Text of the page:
NOTE from Donna Meszaros email:
The citation for the marriage of James Alexander and Catherine Hartzel is from a book called Genealogical Sources Reprinted from the Genealogy Section, Indiana Magazine of History, compiled by Dorothy L. Riker. (Indianapolis: Indiana Historical Society, 1979).
James Alexander to Catherine Hartzel, July 26, 1827
Obituary of Thomas Carr Alexander;
Oakland Acorn, 7 June 1923, p. 1 [Oakland, Iowa]
Another Pioneer is Called Beyond
Dr. Alexander Dies Suddenly Saturday Afternoon
Won High Honors in War
Uncomplainingly Endured Hardships of Pioneer Physician, Ministering to Rich and Poor Alike
The whole community was deeply grieved and shocked Saturday afternoon by the news of the sudden death of one of our most highly honored poneer citizens, Dr. T.C. Alexander. Throughout his long and eventful life Dr. Alexander had enjoyed exceptionally good health and was, to all appearances, as well as usual upon the day of his death. He had been working in the garden and it is assumed, became overheated. He was seen to fall to the ground and friends rushed at once to his aid, tenderly carried him into the house and gave him all possible aid, but the spirit soon took its departure.
The following obituary, prepared by his old friend, P.H. Green, faithfully and fully relates the events of the long life and services of this pioneer citizen of the community.
The subject of this sketch, Dr. Thomas C. Alexander, son of James and Catherine Alexander, was born in Union county, Ind., Sept. 25, 1839; departed this life at Oakland, Saturday evening, June 2, 1923 at 5 o'clock, aged 83 years, 8 months and 7 days. He came with his parents from Indiana, to La Platte county, Mo., in the fall of 1852 and to Big Grove, now Oakland, the following spring and settled on a farm in section 13, township 75, range 40.
In 1856 his father sold the farm to Ephraim Bird and removed to Adams county, Ia., [Illinois?] and the following year they removed to Kansas. During the drouth of 1860, they moved back to Big Grove. In 1864 the parents returned to Kansas and settled in Jackson county. Here the father died in 1867 and the mother died in 1879. Dr. Alexander lived with his parents till 1860. The following year 1861, he enlisted as a private in the 4th Iowa Volunteer Infantry in Adams county, under Capt. E.J. Burgan.
Our brother was engaged in many battles of the war, including Pea Ridge, Vicksburg, Lookout Mountain, and Missionary Ridge, at which latter places he carried the colors above the troops. For valor and courage he was promoted to the rank of Lieutenant. He was also engaged in the battles of Ringold and Resaca, Ga., at which latter place he received a gun shot would to both legs, and was removed to the hospital. On his recovery he joined his regiment at Raleigh, N.C. He was present at the surrender of Gen. Joseph E. Johnston.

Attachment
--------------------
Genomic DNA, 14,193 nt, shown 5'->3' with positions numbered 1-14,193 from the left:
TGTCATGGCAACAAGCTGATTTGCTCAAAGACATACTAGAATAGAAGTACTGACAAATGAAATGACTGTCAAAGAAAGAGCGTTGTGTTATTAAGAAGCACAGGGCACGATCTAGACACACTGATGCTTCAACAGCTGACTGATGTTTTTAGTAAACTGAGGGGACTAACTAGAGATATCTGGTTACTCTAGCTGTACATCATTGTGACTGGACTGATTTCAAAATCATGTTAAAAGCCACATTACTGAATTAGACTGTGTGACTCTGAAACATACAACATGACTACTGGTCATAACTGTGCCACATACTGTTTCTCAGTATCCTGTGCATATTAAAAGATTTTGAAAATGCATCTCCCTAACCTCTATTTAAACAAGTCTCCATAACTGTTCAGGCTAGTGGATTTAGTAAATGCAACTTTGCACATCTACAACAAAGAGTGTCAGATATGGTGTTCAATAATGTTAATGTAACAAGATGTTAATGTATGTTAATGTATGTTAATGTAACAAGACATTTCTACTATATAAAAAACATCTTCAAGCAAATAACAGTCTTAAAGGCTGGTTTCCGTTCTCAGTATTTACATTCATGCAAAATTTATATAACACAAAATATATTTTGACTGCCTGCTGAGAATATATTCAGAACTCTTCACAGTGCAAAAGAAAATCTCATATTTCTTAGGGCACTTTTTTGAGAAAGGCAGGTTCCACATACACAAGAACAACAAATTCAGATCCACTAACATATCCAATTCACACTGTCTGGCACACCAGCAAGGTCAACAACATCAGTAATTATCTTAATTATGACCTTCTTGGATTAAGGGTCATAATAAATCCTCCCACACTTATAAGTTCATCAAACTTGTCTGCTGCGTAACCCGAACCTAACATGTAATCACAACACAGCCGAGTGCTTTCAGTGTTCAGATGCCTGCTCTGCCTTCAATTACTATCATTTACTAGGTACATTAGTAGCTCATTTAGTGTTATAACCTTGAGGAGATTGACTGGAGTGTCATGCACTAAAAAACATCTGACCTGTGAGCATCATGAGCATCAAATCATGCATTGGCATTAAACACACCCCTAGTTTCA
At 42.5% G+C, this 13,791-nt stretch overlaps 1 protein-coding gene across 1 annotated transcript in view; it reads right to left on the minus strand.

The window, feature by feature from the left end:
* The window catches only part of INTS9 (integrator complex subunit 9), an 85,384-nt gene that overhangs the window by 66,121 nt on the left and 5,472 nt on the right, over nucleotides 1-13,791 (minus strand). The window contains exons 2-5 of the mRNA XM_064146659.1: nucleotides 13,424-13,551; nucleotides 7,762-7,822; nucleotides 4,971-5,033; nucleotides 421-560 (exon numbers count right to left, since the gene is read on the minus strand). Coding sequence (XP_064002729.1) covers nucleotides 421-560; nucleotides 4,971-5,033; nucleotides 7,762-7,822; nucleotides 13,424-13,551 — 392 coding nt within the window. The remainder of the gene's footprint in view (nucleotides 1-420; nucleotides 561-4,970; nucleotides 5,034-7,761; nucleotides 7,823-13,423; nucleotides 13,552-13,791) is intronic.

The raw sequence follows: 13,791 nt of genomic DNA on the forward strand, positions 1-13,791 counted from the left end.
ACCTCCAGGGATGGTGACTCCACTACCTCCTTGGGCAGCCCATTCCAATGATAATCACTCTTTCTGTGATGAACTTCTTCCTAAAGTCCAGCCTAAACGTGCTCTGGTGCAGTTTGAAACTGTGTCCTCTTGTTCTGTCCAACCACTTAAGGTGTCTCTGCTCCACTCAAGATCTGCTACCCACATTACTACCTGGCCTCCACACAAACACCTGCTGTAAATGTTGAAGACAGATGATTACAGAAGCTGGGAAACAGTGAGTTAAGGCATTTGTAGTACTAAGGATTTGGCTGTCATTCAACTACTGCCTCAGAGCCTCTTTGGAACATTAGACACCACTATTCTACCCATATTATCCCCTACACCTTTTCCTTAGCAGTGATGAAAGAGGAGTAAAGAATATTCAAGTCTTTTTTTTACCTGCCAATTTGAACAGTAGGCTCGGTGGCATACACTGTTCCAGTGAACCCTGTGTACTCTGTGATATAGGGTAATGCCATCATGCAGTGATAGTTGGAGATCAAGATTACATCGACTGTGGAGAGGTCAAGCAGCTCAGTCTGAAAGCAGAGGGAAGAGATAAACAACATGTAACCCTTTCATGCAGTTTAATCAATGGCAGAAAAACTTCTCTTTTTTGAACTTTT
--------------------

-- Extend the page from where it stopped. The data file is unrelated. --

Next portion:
He was mustered out of service at the close of the war at Louisville, Ky.,
August 20, 1865, and returned to Big Grove, his home, as he had returned on
veteran furlough at which time, March 24, 1864 he was united in marriage to
Miss Phoebe Huff.
This union was blessed with two children, a son and daughter, as follows: E.E. Alexander, of Oakland, and Mrs. Laura B. Bilger, who preceded the father to the spirit world, having departed this life in 1895. Soon after his return from the army he and his wife removed to Jackson county, Kansas, where he engaged in farming for a year, after which he sold his farm and commenced the study of medicine under the direction of his brother-in-law, D.W. Taylor, M.D., of Holton, Kansas, an old army surgeon. Here he studied for three years, afterward taking three courses of lectures at the E.M. Institute, Cincinnati, Ohio.
He practiced medicine at Holton, Kansas, till 1874 when he again came to Big Grove where he had resided and continued in the active practice of his profession till about five years ago. Since that time, on account of extreme[?] age and home duties, it became necessary for those who desired his advice and service to ___ to the ____.
Rest of obituary unreadable.
Obituary of Barbara (Nipp) Hartsell MAKE PRINTABLE
From the Windor Gazette, Dec. 26, 1974 (reproduction of early obituaries)
Barbara Hartsel, the deceased was born in With County, Virginia on December 17th, 1815 and at the tender age of fifteen she emigrated to Fayette County, Indiana, where she resided up to 1860, whence she removed to Shelby County, Illinois and here she resided, for the most part, ever since. She married at the age of 20 to David Hartsel, deceased, was married but a single time and was the mother of a large family of children. In Childhood's early age she embraced christianity, in the Communion of the Lutheran Church. She breathed her last Thursday afternoon quarter past four o'clock January 22, 1880, aged 62 years 1 month and 5 days. Buried in Ash Grove.
Obituary of James Alexander Hartsell MAKE PRINTABLE
(Printed separately because newspaper was too slow.)
Fayette County, Indiana, March 18, 1837
Shelby County, Illinois, September 1, 1910
Funeral services will be conducted at Ash Grove church Saturday afternoon, September 3, 1910, at 2:00 o'clock, Rev. W. W. M. Barber officiating. Burial will be in the adjoining cemetery. Friends of the family are invited to the services.
Obituary of Joseph Walker MAKE PRINTABLE
From TJP; April 16, 1896 Shelbyville Democrat:
Uncle Joseph Walker, for __ years a citizen of Shelby Co.,
Ill., passed peacefully away at his home at Windsor, April
__. He had been confined to his room for a year. He was
in early life a member of the ___ church. He was very kind
to the poor and strictly honest and correct in all his dealings; sober and
moral in all his habits. He leaves one
son, one daughter and one brother and many friends to mourn
his death. The funeral was conducted by A. _. Harrell at
the Christian church. The remains were laid to rest in Ash
Grove cemetery. Peace be to thy rest!